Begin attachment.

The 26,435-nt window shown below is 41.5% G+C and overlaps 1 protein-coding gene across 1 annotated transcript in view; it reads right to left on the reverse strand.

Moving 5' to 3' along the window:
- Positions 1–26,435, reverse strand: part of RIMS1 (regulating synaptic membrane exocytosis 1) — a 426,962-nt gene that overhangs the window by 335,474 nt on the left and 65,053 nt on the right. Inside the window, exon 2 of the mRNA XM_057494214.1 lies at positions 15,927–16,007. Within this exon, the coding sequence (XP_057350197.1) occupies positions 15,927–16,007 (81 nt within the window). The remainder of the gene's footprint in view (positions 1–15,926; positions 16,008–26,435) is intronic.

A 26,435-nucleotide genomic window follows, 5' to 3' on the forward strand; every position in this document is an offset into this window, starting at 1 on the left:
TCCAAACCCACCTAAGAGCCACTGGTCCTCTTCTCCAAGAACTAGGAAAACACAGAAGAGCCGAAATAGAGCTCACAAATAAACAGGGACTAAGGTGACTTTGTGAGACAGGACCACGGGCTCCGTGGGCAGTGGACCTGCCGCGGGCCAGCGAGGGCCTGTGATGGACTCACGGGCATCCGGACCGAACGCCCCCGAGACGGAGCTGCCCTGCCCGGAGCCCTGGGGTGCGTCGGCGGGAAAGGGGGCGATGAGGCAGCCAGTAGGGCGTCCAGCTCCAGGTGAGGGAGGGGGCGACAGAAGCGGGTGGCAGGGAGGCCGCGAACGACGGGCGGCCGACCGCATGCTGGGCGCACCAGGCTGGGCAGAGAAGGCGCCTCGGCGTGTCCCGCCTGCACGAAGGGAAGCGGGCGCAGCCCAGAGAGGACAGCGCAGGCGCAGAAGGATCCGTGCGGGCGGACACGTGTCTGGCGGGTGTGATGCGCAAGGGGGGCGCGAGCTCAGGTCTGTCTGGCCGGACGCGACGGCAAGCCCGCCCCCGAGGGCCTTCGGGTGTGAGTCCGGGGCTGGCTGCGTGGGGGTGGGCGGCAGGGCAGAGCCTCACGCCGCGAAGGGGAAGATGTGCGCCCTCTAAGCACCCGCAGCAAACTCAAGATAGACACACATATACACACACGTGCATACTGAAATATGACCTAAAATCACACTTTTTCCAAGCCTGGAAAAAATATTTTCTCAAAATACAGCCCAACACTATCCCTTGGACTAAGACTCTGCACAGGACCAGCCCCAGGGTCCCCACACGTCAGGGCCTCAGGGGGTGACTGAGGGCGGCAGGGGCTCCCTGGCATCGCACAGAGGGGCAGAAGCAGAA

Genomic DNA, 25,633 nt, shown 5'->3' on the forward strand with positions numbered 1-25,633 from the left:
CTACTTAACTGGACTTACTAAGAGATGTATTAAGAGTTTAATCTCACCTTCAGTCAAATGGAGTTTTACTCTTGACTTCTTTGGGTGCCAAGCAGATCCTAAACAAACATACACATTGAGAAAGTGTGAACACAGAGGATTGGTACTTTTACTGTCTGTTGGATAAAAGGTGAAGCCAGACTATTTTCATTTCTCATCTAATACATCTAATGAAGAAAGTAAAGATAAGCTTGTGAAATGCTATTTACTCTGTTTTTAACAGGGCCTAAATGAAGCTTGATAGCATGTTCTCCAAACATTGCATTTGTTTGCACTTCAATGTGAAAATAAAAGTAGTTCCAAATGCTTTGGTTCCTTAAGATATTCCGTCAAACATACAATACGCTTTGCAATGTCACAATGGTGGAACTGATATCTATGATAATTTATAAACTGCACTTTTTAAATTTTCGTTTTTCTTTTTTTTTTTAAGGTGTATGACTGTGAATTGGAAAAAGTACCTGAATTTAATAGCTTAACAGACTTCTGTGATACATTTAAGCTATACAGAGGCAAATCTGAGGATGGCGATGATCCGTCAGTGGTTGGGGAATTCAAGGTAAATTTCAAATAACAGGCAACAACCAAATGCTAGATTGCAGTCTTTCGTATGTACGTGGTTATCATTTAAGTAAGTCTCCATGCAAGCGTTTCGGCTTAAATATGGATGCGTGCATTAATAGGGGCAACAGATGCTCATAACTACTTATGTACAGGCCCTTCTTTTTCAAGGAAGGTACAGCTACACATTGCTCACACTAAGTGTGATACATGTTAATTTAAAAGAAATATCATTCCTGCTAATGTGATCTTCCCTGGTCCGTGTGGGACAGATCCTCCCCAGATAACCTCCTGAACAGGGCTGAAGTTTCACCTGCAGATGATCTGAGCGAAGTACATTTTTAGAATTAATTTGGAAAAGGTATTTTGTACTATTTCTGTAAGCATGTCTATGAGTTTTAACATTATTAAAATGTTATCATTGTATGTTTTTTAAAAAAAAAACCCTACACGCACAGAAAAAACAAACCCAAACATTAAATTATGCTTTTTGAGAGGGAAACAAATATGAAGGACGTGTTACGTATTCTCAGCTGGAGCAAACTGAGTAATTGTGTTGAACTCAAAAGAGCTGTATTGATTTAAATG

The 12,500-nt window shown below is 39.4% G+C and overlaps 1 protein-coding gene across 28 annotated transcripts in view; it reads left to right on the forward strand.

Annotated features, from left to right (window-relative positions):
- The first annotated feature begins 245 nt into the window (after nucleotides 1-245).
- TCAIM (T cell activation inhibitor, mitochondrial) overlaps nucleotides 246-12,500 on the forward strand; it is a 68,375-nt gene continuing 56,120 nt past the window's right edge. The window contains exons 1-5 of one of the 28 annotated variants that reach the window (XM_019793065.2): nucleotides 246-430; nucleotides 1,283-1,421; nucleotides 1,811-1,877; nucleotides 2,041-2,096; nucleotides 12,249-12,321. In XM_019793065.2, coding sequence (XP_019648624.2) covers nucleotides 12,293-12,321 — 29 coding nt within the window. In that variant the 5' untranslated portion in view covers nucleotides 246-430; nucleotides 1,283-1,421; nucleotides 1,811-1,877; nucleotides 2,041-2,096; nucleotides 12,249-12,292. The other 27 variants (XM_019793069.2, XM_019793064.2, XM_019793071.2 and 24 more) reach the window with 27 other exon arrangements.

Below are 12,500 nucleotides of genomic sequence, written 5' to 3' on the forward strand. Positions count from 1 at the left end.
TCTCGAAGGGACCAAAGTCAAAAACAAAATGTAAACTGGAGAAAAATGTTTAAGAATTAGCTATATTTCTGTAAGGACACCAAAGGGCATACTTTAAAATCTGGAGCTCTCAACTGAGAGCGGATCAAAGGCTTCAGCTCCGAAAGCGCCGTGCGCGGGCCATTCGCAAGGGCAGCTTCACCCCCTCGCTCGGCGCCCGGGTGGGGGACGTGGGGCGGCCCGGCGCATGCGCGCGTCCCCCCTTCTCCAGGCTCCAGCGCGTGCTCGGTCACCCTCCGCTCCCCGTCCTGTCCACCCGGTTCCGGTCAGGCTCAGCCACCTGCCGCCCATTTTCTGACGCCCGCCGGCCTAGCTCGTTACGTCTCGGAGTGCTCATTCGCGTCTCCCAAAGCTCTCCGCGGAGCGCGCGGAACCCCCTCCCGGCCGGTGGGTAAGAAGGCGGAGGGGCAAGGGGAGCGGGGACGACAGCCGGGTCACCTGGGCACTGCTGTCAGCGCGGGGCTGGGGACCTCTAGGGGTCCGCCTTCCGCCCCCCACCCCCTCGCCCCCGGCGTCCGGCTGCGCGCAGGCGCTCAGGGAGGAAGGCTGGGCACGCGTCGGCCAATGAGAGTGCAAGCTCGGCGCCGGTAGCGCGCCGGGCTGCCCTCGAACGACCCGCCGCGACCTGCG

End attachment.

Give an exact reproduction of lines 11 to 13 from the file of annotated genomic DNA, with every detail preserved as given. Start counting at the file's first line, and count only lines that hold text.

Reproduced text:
- TCAIM (T cell activation inhibitor, mitochondrial) overlaps nucleotides 246-12,500 on the forward strand; it is a 68,375-nt gene continuing 56,120 nt past the window's right edge. The window contains exons 1-5 of one of the 28 annotated variants that reach the window (XM_019793065.2): nucleotides 246-430; nucleotides 1,283-1,421; nucleotides 1,811-1,877; nucleotides 2,041-2,096; nucleotides 12,249-12,321. In XM_019793065.2, coding sequence (XP_019648624.2) covers nucleotides 12,293-12,321 — 29 coding nt within the window. In that variant the 5' untranslated portion in view covers nucleotides 246-430; nucleotides 1,283-1,421; nucleotides 1,811-1,877; nucleotides 2,041-2,096; nucleotides 12,249-12,292. The other 27 variants (XM_019793069.2, XM_019793064.2, XM_019793071.2 and 24 more) reach the window with 27 other exon arrangements.

Below are 12,500 nucleotides of genomic sequence, written 5' to 3' on the forward strand. Positions count from 1 at the left end.
TCTCGAAGGGACCAAAGTCAAAAACAAAATGTAAACTGGAGAAAAATGTTTAAGAATTAGCTATATTTCTGTAAGGACACCAAAGGGCATACTTTAAAATCTGGAGCTCTCAACTGAGAGCGGATCAAAGGCTTCAGCTCCGAAAGCGCCGTGCGCGGGCCATTCGCAAGGGCAGCTTCACCCCCTCGCTCGGCGCCCGGGTGGGGGACGTGGGGCGGCCCGGCGCATGCGCGCGTCCCCCCTTCTCCAGGCTCCAGCGCGTGCTCGGTCACCCTCCGCTCCCCGTCCTGTCCACCCGGTTCCGGTCAGGCTCAGCCACCTGCCGCCCATTTTCTGACGCCCGCCGGCCTAGCTCGTTACGTCTCGGAGTGCTCATTCGCGTCTCCCAAAGCTCTCCGCGGAGCGCGCGGAACCCCCTCCCGGCCGGTGGGTAAGAAGGCGGAGGGGCAAGGGGAGCGGGGACGACAGCCGGGTCACCTGGGCACTGCTGTCAGCGCGGGGCTGGGGACCTCTAGGGGTCCGCCTTCCGCCCCCCACCCCCTCGCCCCCGGCGTCCGGCTGCGCGCAGGCGCTCAGGGAGGAAGGCTGGGCACGCGTCGGCCAATGAGAGTGCAAGCTCGGCGCCGGTAGCGCGCCGGGCTGCCCTCGAACGACCCGCCGCGACCTGCG